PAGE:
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### Escalating Concerns: AI’s Deceptive Potential Amplified by Deepfakes in Israel-Hamas Conflict

The war in Gaza has painfully illustrated AI’s potential as a propaganda tool, used to create lifel…

WASHINGTON (AP) — Amid the scenes of destroyed homes and streets in Gaza, certain images have left a lasting impact: Abandoned, bloodied infants.

These particular images, viewed extensively online since the commencement of the conflict, are actually deepfakes generated through artificial intelligence. Upon closer inspection, subtle hints such as oddly curled fingers or unnaturally shimmering eyes reveal the telltale signs of digital manipulation.

The intended outrage evoked by these images, however, is undeniably genuine.

Throughout the Israel-Hamas conflict, photographs have starkly demonstrated AI’s potential as a tool for propaganda, capable of producing realistic depictions of devastation. Since the onset of the war, digitally altered images disseminated on social media have been utilized to propagate false narratives regarding the accountability for casualties or to deceive individuals about non-existent atrocities.

While the majority of misinformation circulating online about the conflict did not necessitate AI for its creation and originated from more traditional sources, technological advancements are rapidly emerging with minimal oversight. This has underscored the stark reality of AI’s potential to evolve into another form of weaponry, offering a glimpse into its implications for future conflicts, elections, and significant events.

Jean-Claude Goldenstein, CEO of CREOpoint, a tech company in San Francisco and Paris specializing in AI-driven claim validation, anticipates a worsening landscape of digitally manipulated content. He emphasizes that with generative AI, the escalation in falsified pictures, videos, and audio will be unprecedented.

Instances range from repurposed images from previous conflicts or disasters passed off as current, to entirely fabricated visuals generated by AI. One such example is an image of a crying baby amidst the wreckage of bombings that quickly gained traction in the initial stages of the conflict.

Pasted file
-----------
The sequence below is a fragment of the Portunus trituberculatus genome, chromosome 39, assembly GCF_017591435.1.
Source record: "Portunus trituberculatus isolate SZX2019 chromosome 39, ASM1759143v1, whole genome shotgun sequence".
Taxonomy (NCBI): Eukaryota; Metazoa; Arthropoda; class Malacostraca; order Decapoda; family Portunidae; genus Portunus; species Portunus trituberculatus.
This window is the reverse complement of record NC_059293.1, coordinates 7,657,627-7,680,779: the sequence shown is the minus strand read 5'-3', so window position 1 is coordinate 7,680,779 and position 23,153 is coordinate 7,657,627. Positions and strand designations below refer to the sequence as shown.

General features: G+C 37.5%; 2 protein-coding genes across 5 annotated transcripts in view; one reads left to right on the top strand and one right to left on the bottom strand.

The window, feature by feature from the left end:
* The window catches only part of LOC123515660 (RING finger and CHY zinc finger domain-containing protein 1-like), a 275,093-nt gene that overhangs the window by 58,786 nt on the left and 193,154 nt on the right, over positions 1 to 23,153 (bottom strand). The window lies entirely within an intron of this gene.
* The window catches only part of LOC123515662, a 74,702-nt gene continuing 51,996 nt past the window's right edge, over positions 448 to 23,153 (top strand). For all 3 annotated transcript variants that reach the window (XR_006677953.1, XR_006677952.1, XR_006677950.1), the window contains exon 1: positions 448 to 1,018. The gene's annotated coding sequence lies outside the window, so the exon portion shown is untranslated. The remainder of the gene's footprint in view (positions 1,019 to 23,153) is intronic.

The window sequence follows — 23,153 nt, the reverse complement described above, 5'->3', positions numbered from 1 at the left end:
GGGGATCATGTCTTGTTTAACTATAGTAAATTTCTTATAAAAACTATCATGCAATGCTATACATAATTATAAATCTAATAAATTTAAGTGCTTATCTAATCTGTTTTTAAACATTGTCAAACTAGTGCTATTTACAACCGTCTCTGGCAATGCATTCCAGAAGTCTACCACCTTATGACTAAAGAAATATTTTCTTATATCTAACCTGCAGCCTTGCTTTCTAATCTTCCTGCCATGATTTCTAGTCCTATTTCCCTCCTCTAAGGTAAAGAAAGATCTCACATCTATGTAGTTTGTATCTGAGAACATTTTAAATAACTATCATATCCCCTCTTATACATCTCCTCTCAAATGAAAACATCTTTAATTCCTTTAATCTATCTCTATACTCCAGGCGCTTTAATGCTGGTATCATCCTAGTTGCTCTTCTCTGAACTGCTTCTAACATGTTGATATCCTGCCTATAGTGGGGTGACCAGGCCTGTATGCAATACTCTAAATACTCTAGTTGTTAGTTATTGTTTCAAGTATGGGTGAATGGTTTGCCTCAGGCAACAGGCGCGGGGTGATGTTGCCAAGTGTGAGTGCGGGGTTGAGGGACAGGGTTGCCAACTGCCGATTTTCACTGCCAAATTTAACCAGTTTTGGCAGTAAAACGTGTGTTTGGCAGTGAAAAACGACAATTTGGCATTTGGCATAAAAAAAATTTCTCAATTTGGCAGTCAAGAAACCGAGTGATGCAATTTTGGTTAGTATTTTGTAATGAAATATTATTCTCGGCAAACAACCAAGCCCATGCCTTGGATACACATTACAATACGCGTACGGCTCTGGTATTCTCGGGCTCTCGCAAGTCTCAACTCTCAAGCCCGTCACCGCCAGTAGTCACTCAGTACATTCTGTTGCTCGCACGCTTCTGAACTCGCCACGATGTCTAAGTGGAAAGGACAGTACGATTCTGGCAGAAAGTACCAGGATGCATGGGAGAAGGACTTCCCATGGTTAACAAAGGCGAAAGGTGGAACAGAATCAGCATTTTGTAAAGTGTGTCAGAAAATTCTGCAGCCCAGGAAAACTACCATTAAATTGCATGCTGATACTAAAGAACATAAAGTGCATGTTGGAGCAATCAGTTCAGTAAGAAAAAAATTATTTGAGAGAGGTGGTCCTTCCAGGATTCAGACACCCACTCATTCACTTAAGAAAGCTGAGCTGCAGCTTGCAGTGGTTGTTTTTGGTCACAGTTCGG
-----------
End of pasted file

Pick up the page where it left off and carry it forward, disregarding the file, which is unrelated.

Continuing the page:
AI-generated content also includes videos depicting alleged Israeli missile strikes, tanks navigating through decimated neighborhoods, and families searching through debris for survivors.

These falsified depictions often aim to elicit strong emotional responses by featuring the bodies of infants, children, or families. During the early days of the conflict, advocates on both sides of the conflict accused the other of harming children and infants, utilizing deepfake images of crying babies as photographic ‘evidence’ that was swiftly embraced as proof.

Propagandists adeptly exploit individuals’ deepest emotions and fears to craft such images, notes Imran Ahmed, CEO of the Center for Countering Digital Hate. Whether portraying a deepfake infant or an authentic image from a different conflict, the emotional impact on viewers remains potent.

The more shocking the image, the more likely it is to be remembered and shared, inadvertently perpetuating the dissemination of misinformation.

Similar deceptive AI-generated content emerged following Russia’s invasion of Ukraine in 2022. For instance, an altered video purported to show Ukrainian President Volodymyr Zelenskyy issuing a surrender order. Despite being easily debunked, such claims persist, highlighting the enduring nature of misinformation.

With each new conflict or election cycle, disinformation purveyors seize opportunities to showcase the latest AI capabilities. This trend has prompted concerns among AI experts and political analysts regarding the forthcoming major elections in various countries, including the U.S., India, Pakistan, Ukraine, Taiwan, Indonesia, and Mexico.

The prospect of AI and social media being harnessed to disseminate falsehoods to U.S. voters has prompted bipartisan alarm among lawmakers in Washington. U.S. Rep. Gerry Connolly of Virginia emphasized the imperative for the nation to invest in developing AI tools to counteract deceptive AI technologies.

Numerous startup tech firms worldwide are developing innovative programs to detect deepfakes, apply watermarks to images for origin verification, and scrutinize text for inserted dubious claims generated by AI.

Maria Amelie, co-founder of Factiverse, a Norwegian company pioneering AI content analysis, underscores the importance of verifying online content and combating misinformation. Such tools hold significant value for educators, journalists, financial analysts, and others seeking to identify inaccuracies, bias, or fraud in content.

While these technologies show promise, those exploiting AI for deceit often remain ahead of detection efforts. David Doermann, a computer scientist formerly with the Defense Advanced Research Projects Agency, stresses the necessity for enhanced technology, regulations, industry standards, and investments in digital literacy programs to address the multifaceted challenges posed by AI-driven disinformation.

Doermann emphasizes that the solution lies beyond mere detection and removal of deceptive content, necessitating a comprehensive approach to tackle the evolving landscape of misinformation.

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Last modified: February 7, 2024
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